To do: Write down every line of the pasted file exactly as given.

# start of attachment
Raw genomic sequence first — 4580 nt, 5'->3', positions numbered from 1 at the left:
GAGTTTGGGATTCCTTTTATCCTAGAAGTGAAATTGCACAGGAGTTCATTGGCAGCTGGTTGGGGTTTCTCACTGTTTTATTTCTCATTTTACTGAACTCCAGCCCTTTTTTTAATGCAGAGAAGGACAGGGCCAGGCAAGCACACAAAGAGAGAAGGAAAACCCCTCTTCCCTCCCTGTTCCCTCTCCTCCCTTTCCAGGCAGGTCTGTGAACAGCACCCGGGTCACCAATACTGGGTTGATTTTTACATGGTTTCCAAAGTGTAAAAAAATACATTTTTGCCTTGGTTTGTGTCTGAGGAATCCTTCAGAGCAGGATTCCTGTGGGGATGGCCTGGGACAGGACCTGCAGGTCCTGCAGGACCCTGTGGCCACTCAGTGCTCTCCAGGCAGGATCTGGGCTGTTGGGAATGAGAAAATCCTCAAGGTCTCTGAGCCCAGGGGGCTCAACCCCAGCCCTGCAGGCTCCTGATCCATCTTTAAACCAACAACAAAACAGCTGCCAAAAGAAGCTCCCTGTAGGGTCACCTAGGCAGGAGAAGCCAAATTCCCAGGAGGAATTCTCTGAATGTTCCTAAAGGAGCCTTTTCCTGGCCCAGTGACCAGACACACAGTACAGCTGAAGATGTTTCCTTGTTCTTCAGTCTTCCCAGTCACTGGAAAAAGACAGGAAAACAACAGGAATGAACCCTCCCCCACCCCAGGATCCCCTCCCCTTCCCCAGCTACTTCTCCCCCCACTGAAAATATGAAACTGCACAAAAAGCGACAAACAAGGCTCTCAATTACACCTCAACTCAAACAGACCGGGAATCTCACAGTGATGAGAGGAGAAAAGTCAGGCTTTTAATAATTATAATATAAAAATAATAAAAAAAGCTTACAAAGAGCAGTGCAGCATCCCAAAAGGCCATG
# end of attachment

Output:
Raw genomic sequence first — 4580 nt, 5'->3', positions numbered from 1 at the left:
GAGTTTGGGATTCCTTTTATCCTAGAAGTGAAATTGCACAGGAGTTCATTGGCAGCTGGTTGGGGTTTCTCACTGTTTTATTTCTCATTTTACTGAACTCCAGCCCTTTTTTTAATGCAGAGAAGGACAGGGCCAGGCAAGCACACAAAGAGAGAAGGAAAACCCCTCTTCCCTCCCTGTTCCCTCTCCTCCCTTTCCAGGCAGGTCTGTGAACAGCACCCGGGTCACCAATACTGGGTTGATTTTTACATGGTTTCCAAAGTGTAAAAAAATACATTTTTGCCTTGGTTTGTGTCTGAGGAATCCTTCAGAGCAGGATTCCTGTGGGGATGGCCTGGGACAGGACCTGCAGGTCCTGCAGGACCCTGTGGCCACTCAGTGCTCTCCAGGCAGGATCTGGGCTGTTGGGAATGAGAAAATCCTCAAGGTCTCTGAGCCCAGGGGGCTCAACCCCAGCCCTGCAGGCTCCTGATCCATCTTTAAACCAACAACAAAACAGCTGCCAAAAGAAGCTCCCTGTAGGGTCACCTAGGCAGGAGAAGCCAAATTCCCAGGAGGAATTCTCTGAATGTTCCTAAAGGAGCCTTTTCCTGGCCCAGTGACCAGACACACAGTACAGCTGAAGATGTTTCCTTGTTCTTCAGTCTTCCCAGTCACTGGAAAAAGACAGGAAAACAACAGGAATGAACCCTCCCCCACCCCAGGATCCCCTCCCCTTCCCCAGCTACTTCTCCCCCCACTGAAAATATGAAACTGCACAAAAAGCGACAAACAAGGCTCTCAATTACACCTCAACTCAAACAGACCGGGAATCTCACAGTGATGAGAGGAGAAAAGTCAGGCTTTTAATAATTATAATATAAAAATAATAAAAAAAGCTTACAAAGAGCAGTGCAGCATCCCAAAAGGCCATG